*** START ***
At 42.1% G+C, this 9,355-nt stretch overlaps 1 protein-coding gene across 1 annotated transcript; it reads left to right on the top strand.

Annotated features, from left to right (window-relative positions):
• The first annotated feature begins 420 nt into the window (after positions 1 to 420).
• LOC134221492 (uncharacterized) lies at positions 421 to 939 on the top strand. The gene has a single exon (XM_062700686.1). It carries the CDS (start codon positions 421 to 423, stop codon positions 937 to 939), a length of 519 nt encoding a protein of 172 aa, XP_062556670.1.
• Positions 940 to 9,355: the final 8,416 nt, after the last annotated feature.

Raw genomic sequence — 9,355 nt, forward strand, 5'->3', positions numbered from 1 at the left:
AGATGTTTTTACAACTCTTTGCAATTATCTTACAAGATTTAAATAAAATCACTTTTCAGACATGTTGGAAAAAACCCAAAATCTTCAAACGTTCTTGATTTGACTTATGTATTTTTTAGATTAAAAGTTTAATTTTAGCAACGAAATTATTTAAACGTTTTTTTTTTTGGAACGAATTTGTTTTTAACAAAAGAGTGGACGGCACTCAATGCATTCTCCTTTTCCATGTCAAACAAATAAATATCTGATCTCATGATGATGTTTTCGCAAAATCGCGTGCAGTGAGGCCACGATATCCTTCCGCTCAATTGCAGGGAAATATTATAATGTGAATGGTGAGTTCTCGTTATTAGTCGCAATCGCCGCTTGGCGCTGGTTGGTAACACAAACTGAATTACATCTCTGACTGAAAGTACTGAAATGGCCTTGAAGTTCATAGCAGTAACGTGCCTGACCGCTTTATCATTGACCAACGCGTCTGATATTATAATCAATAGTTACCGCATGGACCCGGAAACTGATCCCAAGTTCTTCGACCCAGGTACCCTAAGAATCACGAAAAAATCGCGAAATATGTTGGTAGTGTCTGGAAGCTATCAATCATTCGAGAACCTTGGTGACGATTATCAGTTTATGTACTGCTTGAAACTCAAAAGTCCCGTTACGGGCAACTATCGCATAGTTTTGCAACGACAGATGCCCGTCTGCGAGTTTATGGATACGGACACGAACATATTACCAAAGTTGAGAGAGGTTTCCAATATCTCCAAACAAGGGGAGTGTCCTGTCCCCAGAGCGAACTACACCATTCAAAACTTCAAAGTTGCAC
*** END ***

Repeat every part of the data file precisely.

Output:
At 42.1% G+C, this 9,355-nt stretch overlaps 1 protein-coding gene across 1 annotated transcript; it reads left to right on the top strand.

Annotated features, from left to right (window-relative positions):
• The first annotated feature begins 420 nt into the window (after positions 1 to 420).
• LOC134221492 (uncharacterized) lies at positions 421 to 939 on the top strand. The gene has a single exon (XM_062700686.1). It carries the CDS (start codon positions 421 to 423, stop codon positions 937 to 939), a length of 519 nt encoding a protein of 172 aa, XP_062556670.1.
• Positions 940 to 9,355: the final 8,416 nt, after the last annotated feature.

Raw genomic sequence — 9,355 nt, forward strand, 5'->3', positions numbered from 1 at the left:
AGATGTTTTTACAACTCTTTGCAATTATCTTACAAGATTTAAATAAAATCACTTTTCAGACATGTTGGAAAAAACCCAAAATCTTCAAACGTTCTTGATTTGACTTATGTATTTTTTAGATTAAAAGTTTAATTTTAGCAACGAAATTATTTAAACGTTTTTTTTTTTGGAACGAATTTGTTTTTAACAAAAGAGTGGACGGCACTCAATGCATTCTCCTTTTCCATGTCAAACAAATAAATATCTGATCTCATGATGATGTTTTCGCAAAATCGCGTGCAGTGAGGCCACGATATCCTTCCGCTCAATTGCAGGGAAATATTATAATGTGAATGGTGAGTTCTCGTTATTAGTCGCAATCGCCGCTTGGCGCTGGTTGGTAACACAAACTGAATTACATCTCTGACTGAAAGTACTGAAATGGCCTTGAAGTTCATAGCAGTAACGTGCCTGACCGCTTTATCATTGACCAACGCGTCTGATATTATAATCAATAGTTACCGCATGGACCCGGAAACTGATCCCAAGTTCTTCGACCCAGGTACCCTAAGAATCACGAAAAAATCGCGAAATATGTTGGTAGTGTCTGGAAGCTATCAATCATTCGAGAACCTTGGTGACGATTATCAGTTTATGTACTGCTTGAAACTCAAAAGTCCCGTTACGGGCAACTATCGCATAGTTTTGCAACGACAGATGCCCGTCTGCGAGTTTATGGATACGGACACGAACATATTACCAAAGTTGAGAGAGGTTTCCAATATCTCCAAACAAGGGGAGTGTCCTGTCCCCAGAGCGAACTACACCATTCAAAACTTCAAAGTTGCAC